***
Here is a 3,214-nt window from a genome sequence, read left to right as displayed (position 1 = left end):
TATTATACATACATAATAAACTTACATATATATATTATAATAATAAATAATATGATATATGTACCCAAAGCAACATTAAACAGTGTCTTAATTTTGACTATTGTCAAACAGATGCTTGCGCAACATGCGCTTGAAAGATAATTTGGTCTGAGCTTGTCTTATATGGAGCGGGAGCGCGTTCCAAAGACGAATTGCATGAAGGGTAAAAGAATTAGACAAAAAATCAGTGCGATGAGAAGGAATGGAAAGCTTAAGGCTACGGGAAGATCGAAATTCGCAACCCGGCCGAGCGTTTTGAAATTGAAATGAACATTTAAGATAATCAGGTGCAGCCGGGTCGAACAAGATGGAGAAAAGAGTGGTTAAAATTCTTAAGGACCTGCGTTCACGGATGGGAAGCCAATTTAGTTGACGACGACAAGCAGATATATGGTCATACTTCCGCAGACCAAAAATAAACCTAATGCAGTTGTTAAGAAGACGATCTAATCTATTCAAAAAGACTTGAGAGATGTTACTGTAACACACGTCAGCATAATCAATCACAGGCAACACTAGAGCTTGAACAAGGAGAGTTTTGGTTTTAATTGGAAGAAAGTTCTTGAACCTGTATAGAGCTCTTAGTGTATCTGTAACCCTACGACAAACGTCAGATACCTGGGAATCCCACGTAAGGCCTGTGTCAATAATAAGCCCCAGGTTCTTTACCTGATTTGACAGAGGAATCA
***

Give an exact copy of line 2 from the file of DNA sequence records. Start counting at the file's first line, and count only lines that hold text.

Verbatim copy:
TATTATACATACATAATAAACTTACATATATATATTATAATAATAAATAATATGATATATGTACCCAAAGCAACATTAAACAGTGTCTTAATTTTGACTATTGTCAAACAGATGCTTGCGCAACATGCGCTTGAAAGATAATTTGGTCTGAGCTTGTCTTATATGGAGCGGGAGCGCGTTCCAAAGACGAATTGCATGAAGGGTAAAAGAATTAGACAAAAAATCAGTGCGATGAGAAGGAATGGAAAGCTTAAGGCTACGGGAAGATCGAAATTCGCAACCCGGCCGAGCGTTTTGAAATTGAAATGAACATTTAAGATAATCAGGTGCAGCCGGGTCGAACAAGATGGAGAAAAGAGTGGTTAAAATTCTTAAGGACCTGCGTTCACGGATGGGAAGCCAATTTAGTTGACGACGACAAGCAGATATATGGTCATACTTCCGCAGACCAAAAATAAACCTAATGCAGTTGTTAAGAAGACGATCTAATCTATTCAAAAAGACTTGAGAGATGTTACTGTAACACACGTCAGCATAATCAATCACAGGCAACACTAGAGCTTGAACAAGGAGAGTTTTGGTTTTAATTGGAAGAAAGTTCTTGAACCTGTATAGAGCTCTTAGTGTATCTGTAACCCTACGACAAACGTCAGATACCTGGGAATCCCACGTAAGGCCTGTGTCAATAATAAGCCCCAGGTTCTTTACCTGATTTGACAGAGGAATCA